When politics and politicians become abusive, it is a clear sign that democracy is not working, for one of the preconditions of democracy is a minimum sense of decency in how we conduct ourselves.
Alas, we have lost that “sense of decency” in the AL-BNP confrontational politics of the last two decades whose most disgusting demonstration was given by a few BNP and AL women MPs in the last parliament.
However, when similar abusive language starts being flung at foreign diplomats, we need to ask — is that a sign of ignorance, immaturity, delusion of power or sheer arrogance?
Bangladesh has been an independent country for too long to be ignorant about diplomatic etiquettes. Therefore, it is our view that the abusive language that Syed Ashraf, general secretary of the ruling Awami League and minister for the LGRD, used while referring to Nisha Desai Biswal, US assistant secretary of state, and Dan Mozena, the US ambassador to Bangladesh, is a result of immaturity, produced by a delusion of power, triggered by unthinking arrogance.
In the world of diplomacy, you can be firm, stern and even politely rebuff your counterpart. But you can never insult and that too in public, unless you have already decided to downgrade diplomatic relations with the country concerned.
We believe that Bangladesh wants the best of relationship with the US. If so, then what are we to make of what Syed Ashraf said? Our LGRD minister termed Nisha Biswal as a “two penny worth of a minister”. He referred to her ethnic origin, her age, her sex, and to the fact that she was not married.
Doesn’t the minister know, as he had spent a long time in England and is quite modern in many ways, that such references to a career woman, leave aside a professional diplomat, can easily be construed as racist and his reference to her marital status as downright sexist.
For the love of God, doesn’t Syed Ashraf know that nothing about Nisha Biswal matters — her ethnicity, sex and age, or whether she was “two penny” or “twenty penny” minister — except the singular fact that she was representing the government of the United States of America while visiting Bangladesh.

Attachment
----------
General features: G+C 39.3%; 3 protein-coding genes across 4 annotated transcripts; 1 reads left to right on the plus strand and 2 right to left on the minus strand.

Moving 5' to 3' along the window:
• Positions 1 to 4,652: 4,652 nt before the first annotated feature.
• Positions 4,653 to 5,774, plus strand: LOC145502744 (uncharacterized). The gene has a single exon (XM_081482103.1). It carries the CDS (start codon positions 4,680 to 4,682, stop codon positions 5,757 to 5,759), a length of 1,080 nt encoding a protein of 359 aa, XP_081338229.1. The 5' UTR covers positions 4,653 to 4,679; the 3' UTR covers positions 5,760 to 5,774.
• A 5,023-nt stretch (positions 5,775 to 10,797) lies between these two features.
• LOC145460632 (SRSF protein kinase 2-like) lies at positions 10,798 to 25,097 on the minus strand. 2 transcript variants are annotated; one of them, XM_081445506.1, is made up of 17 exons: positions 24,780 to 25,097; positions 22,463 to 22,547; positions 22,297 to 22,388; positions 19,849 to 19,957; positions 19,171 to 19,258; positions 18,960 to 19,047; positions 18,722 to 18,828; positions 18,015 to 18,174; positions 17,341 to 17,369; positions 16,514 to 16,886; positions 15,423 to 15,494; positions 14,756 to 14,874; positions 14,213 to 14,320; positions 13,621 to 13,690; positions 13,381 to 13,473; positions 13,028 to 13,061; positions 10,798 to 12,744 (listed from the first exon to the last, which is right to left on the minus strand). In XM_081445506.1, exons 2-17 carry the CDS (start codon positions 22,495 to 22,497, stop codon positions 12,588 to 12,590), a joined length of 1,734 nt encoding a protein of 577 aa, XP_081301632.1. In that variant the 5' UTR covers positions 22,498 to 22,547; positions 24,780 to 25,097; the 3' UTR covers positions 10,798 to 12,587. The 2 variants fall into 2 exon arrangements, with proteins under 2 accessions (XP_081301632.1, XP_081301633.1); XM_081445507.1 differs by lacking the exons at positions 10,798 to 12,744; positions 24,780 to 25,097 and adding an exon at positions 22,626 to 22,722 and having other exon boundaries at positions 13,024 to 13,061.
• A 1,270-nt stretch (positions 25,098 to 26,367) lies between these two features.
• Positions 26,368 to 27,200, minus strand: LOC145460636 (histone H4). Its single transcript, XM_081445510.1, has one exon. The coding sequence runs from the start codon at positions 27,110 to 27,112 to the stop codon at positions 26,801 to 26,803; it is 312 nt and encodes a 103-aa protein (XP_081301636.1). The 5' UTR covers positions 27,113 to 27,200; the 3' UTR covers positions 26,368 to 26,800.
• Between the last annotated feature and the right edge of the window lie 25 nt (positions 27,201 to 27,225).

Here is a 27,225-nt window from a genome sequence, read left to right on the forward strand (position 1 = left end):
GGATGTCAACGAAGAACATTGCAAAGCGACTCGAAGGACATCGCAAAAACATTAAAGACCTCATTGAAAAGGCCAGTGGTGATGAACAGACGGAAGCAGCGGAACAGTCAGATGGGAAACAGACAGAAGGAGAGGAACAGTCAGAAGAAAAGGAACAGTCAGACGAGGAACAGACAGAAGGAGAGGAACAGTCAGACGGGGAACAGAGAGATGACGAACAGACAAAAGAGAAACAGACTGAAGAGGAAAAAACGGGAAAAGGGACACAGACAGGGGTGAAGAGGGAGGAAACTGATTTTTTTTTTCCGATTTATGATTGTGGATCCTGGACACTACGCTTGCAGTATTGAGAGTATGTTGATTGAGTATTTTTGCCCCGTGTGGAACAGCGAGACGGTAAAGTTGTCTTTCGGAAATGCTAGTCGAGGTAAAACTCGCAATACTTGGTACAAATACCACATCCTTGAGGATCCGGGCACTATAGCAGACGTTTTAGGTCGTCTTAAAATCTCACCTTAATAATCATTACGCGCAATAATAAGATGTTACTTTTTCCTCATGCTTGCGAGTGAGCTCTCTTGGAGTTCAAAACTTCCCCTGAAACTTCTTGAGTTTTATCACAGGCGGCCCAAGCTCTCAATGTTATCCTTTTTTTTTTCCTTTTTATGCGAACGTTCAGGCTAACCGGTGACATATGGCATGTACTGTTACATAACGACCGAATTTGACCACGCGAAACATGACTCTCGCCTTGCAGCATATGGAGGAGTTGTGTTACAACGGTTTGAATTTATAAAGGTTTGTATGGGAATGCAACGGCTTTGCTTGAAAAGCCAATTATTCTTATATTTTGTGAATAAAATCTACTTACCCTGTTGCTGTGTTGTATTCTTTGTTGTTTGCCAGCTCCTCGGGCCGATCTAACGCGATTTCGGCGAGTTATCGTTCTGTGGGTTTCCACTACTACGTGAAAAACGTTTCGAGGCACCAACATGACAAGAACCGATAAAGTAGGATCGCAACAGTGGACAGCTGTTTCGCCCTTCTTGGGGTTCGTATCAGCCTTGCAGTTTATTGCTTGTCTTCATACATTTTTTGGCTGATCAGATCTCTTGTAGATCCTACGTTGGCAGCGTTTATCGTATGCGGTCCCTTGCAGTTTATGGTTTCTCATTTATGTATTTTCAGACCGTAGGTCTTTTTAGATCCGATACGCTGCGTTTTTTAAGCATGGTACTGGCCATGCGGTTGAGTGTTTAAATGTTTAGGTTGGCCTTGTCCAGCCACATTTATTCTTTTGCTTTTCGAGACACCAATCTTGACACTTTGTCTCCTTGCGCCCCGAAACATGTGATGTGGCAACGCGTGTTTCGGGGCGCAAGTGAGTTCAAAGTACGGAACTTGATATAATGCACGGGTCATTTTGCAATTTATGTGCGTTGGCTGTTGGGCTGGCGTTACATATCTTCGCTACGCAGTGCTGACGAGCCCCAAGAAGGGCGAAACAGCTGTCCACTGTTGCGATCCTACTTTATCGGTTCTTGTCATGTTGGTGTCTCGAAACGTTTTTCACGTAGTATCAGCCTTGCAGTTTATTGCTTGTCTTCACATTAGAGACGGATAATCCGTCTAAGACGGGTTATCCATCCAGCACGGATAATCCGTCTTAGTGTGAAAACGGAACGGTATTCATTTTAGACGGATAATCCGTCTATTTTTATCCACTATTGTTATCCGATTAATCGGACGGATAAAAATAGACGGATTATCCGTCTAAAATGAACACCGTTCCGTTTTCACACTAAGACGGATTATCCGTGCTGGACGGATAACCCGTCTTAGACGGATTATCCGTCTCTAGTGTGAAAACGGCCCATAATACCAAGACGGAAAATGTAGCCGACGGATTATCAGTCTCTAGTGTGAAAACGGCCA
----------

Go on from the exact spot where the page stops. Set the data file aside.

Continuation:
Whatever she did, whatever she said and whom so ever she met, it was all on behalf the government she serves. Nothing was done in her personal capacity.
Ashraf’s reference to the US ambassador was even more hurtful. While talking about Dan Mozena, he told his audience in Khulna Saturday last that he has a domestic servant called “Morzina” who now wants to change her name after the minister told his servant that Dan Mozena was trying to remove the AL from power.
The reference to Ashraf’s domestic servant while talking about the US ambassador leaves no doubt in anybody’s mind as to his intentions, and how demeaning it is in our cultural context. Why say all this when the person concerned was leaving anyway unless, as we said, the intention was to insult.
This is no way to conduct foreign relations. It is inconceivable that two sovereign countries will not have, on occasions, serious differences on policies and in assessment of situations. The more globalised the world becomes the more intricate will be the mutual dependencies and the resultant interstate relations. The more we will be bound to each other the more will our differences surface and more will be the need to navigate our way through them.
The future will have to be one of delicate firmness and intelligent flexibility. In none of it there is even the smallest of space for abuse and insult.
What is perhaps more shocking than Syed Ashraf’s self-defeating remarks is the absence of any attempt to minimise the obvious damage that has resulted from it. In similar situations, more sober minds and people in higher echelons of power make public statements and private efforts to minimise the damage. To the best of our knowledge, nothing remotely so has been undertaken.
There has been neither a withdrawal, nor an explanation or an apology. An insult can be a product of an unthinking moment or a momentary slip. But if nothing is done to explain the situation even after considerable time elapses then one has to conclude that the “insult” was not as unthinking as we had hoped it was or are making it out to be.
That is a conclusion we are still not ready to arrive at. But further silence will leave us no option. Then we will need to ask what national interest, if any, has been served by Syed Ashraf’s remarks. If, on the contrary, damage has been caused to our bilateral relations with the US then what steps are we ready to take to mend it?
On a different note, for us away from the world of power and diplomacy, the sad feeling lingers on as to whatever has happened to our everyday sense of decency. It is still not too late to extend an apology. In apologising for a mistake, one’s stature is never compromised but only enhanced.